For the first twelve weeks I was trying to survive the nausea and the exhaustion and understand how my breasts could possibly hurt so much. In retrospect that pain was like a gentle rain compared to the tsunami that was the boob pain I would experience after Rosemary was born. I couldn't read books or write letters because focusing my eyes made me want to throw up. It seemed like everything I had once loved made me feel awful. Growing a life is pretty great consolation, or it must be, because the misery never outweighed the joy.

Actually, my pregnant body was the most comfortable I have ever felt in my own skin. 'Comfortable' as it relates to self-image—there is nothing comfortable about gaining 50 pounds and having a baby jab you in the cervix and the ribs at the same time. I felt empowered carrying another life around with me, and I've come to understand that I feel most feminine and feminist when my body has a job to do. I suppose that's why I love my postpartum body: my belly may be soft and my eyes might never look rested again, but I keep another human alive. To borrow a word from my dad, gah-lee, that's amazing stuff. If I were to retroactively assign a word to my approach to pregnancy, 'willing' would be it. I was willing to become and do whatever my baby needed, and it's a good thing I had that fortitude because round ligament pain, and breasts that suddenly look like bullseye targets, and skin tags (seriously why), and hugely swollen ankles are not exactly mood-boosting. But it was always worth it. . . and I ripped the skin tags off. (Are you cringing yet? These are the things people never say and maybe for good reason.)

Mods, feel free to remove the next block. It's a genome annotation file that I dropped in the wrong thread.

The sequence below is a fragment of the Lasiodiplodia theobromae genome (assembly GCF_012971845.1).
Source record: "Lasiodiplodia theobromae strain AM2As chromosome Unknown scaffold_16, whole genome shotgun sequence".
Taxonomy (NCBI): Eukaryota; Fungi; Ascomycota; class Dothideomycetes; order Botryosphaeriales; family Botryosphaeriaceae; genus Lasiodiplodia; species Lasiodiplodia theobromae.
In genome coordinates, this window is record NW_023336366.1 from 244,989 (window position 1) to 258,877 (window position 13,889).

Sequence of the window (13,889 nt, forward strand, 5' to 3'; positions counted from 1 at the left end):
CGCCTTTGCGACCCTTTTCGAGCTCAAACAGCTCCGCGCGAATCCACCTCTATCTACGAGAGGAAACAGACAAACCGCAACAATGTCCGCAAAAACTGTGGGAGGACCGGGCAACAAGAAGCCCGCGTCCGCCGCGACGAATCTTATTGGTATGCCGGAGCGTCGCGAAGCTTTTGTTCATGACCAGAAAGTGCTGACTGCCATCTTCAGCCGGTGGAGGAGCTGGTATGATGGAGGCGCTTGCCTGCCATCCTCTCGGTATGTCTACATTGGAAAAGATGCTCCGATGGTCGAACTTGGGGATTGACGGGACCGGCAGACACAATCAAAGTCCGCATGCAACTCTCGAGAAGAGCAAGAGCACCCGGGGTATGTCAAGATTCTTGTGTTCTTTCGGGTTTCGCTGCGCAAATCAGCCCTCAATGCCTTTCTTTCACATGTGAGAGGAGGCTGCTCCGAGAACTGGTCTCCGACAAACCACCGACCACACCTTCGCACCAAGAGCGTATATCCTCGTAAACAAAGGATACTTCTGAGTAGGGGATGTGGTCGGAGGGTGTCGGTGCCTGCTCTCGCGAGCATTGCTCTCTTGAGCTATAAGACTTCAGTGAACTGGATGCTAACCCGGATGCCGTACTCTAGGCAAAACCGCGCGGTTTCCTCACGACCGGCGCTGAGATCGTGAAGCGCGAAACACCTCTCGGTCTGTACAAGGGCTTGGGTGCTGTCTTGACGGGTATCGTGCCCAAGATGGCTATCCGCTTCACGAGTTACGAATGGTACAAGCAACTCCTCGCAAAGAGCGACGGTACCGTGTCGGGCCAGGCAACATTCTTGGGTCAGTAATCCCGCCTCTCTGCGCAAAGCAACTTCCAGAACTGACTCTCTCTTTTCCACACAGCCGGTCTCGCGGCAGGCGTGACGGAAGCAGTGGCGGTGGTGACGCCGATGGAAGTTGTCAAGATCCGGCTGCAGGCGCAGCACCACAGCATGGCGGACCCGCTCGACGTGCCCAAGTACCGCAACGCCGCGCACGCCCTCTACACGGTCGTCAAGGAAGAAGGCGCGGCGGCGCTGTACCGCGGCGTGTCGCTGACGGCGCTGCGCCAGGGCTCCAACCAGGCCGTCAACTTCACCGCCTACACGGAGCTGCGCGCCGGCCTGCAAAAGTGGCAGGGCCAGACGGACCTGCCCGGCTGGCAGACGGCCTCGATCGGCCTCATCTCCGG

The last photo I took of Rosemary in utero; three days before she would come earth-side.

The last photo I took of Rosemary in utero; three days before she would come earth-side.

I committed myself to a few things for those nine months that no doubt influenced Rosemary's beautiful, spiritual, challenging birth at home. Most importantly I was unafraid. Once I could read again, I educated myself about the female body and what it needs to and will do in labor. Fear comes from a lack of knowledge; a lack of trust. Animals are unafraid during birth and I wanted to channel that fearlessness. I read dozens of birth stories and listened to countless episodes of The Birth Hour podcast — though I avoided traumatic stories, because I was particularly sensitive while pregnant and tried not to impart negative emotion on myself or my baby! We entrusted my care to a phenomenal midwife and doula team. Secondly, and this is unconventional in the western world (though it is traditional): I committed to staying at home with our baby after s/he was born — to not leaving even once unless an extenuating circumstance required it — for at minimum two weeks and hopefully for one month. And this, from a woman who loves conducting nearly every aspect of life outside! Mark and I both felt called to the ancient tradition of keeping baby and mama out of the wind and harsh conditions of the outside world so that we might stay warm, cozy, and focus solely on bonding.